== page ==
1994: Kingdome Emergency Roof Repair
Feb 09, 2017 | by Lisa Schaefer
Named after its location in King County, the Kingdome opened in 1976 and was best known as the home stadium for the Seattle Seahawks and Mariners respective football and baseball franchises.
The roof of the Kingdome had been problematic from the beginning. Due to several leaks in the foam roof early on, King County decided to replace the roof with a special coating in 1993.
A consultant was hired to evaluate the stadium and assess the situation. It was determined that the ceiling panels, made of tectum, needed to be removed, and revealed damaged, softened concrete that was in dire need of repair and replacement.
A local coatings application company began to strip the outer roof coating using an abrasive pressure washing method, which resulted in water seepage through the roof.
John Fisher, had been working at Long Painting Company as a project manager at the time and was brought on to assist with the repairs.
“The problem with pressure washing the roof was that it soaked the insulation which then dripped into the inside of the dome,” Fisher said. “Inside the lid of the Kingdome roof were tectum panels, which look like shredded wheat biscuits. They’re supposed to absorb sound, but they also absorb a lot of water.”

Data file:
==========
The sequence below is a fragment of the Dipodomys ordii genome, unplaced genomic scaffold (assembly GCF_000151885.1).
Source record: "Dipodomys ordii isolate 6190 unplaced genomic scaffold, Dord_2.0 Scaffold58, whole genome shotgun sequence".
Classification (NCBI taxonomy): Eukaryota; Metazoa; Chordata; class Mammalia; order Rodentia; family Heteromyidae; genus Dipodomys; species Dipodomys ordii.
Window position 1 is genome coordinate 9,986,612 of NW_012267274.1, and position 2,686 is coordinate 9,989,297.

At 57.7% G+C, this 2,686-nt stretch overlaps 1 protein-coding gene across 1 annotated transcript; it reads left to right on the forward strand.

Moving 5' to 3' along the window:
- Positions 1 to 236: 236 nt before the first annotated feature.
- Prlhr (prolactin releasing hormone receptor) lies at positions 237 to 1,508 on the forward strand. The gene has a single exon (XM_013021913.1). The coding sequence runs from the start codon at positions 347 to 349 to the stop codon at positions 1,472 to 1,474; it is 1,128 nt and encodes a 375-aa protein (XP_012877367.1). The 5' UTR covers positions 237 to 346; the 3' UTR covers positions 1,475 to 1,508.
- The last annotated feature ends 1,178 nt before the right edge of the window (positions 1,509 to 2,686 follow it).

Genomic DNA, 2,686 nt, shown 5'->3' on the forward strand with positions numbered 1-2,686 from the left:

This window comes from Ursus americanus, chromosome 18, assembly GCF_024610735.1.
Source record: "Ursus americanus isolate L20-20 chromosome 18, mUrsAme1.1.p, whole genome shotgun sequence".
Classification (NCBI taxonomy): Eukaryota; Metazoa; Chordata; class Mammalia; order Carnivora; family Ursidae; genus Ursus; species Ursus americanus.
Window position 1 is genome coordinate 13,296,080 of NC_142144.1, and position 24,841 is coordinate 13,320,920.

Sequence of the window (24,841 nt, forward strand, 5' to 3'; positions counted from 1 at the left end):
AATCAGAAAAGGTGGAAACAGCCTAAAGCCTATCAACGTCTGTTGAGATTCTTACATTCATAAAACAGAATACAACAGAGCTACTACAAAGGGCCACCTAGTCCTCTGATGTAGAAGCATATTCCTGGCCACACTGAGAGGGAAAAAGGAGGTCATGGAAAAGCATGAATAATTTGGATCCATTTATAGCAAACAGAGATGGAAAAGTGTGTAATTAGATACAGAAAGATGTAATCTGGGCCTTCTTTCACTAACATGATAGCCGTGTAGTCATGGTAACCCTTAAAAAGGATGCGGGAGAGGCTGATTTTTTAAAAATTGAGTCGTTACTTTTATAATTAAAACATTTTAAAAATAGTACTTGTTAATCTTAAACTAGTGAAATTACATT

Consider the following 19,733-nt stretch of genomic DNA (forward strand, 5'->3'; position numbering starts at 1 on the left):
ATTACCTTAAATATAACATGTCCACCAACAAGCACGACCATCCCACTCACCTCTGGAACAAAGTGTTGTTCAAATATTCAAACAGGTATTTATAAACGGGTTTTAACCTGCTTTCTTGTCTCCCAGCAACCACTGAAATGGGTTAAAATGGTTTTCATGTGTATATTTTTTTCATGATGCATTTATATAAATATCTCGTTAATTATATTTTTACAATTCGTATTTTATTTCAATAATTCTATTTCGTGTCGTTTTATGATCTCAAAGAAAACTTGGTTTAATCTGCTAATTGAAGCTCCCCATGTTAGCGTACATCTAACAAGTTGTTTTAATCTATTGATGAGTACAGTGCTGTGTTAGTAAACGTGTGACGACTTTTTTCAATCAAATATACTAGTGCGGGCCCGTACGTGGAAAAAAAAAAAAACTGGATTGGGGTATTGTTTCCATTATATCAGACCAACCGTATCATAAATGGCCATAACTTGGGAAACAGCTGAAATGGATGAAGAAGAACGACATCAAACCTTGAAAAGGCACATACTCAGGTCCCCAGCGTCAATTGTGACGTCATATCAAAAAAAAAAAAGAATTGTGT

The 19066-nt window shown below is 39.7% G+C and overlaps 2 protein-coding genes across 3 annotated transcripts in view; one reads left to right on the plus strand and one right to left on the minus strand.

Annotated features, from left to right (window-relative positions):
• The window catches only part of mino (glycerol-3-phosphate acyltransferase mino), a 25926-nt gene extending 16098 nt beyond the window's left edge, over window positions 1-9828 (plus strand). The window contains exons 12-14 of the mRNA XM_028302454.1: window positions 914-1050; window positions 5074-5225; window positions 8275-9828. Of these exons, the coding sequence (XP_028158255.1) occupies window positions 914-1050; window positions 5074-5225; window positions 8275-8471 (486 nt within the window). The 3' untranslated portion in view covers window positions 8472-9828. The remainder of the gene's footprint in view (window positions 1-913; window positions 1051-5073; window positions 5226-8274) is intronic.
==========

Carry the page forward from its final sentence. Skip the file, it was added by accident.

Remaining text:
Mike Cassidy, president of Long Services Corporation, (a division of Long Painting Company), and his team were brought on to help with the emergency repairs.
“The Kingdome roof could handle a pressure of 7500 pounds per square inch (psi),” Cassidy said. “The City of Seattle wanted to remove the foam roof with a 20,000 psi pressure washer. At that level, you’re using more pressure than the concrete can handle.”
Over time, the tectum panels absorbed enough water that they became extremely heavy. So heavy, in fact, that one day before a Mariner’s game on July 19, 1994, four 26-pound waterlogged acoustic ceiling tiles crashed into the seating area below.
Cassidy said it was this flawed calculation and immense amount of water pressure that caused the roof tiles to soften and start falling from the ceiling.
“All hell broke loose because no one knew how extensive the damage was,” Fisher said. “They had to shut the Kingdome down immediately.”
After about two weeks of another contractor struggling with a pressure washing method on the lid, Long Painting was brought on to provide a sample using an alternative method in hopes of speeding up the laborious process of cleaning adhesive off the ceiling.
“It had taken them about two and a half days to do a 10 by 10 foot patch,” Fisher said. “They estimated it would take years to complete.”
This daunting prediction prompted the engineer in charge of the project to call Long Painting and consult about alternative options to speed up the process without creating more damage.
After observing the ceiling, John Fisher suggested sandblasting, a more aggressive method than pressure washing, would be ten times as efficient.
To hit his point home, Fisher had his team sandblast a small section of roof.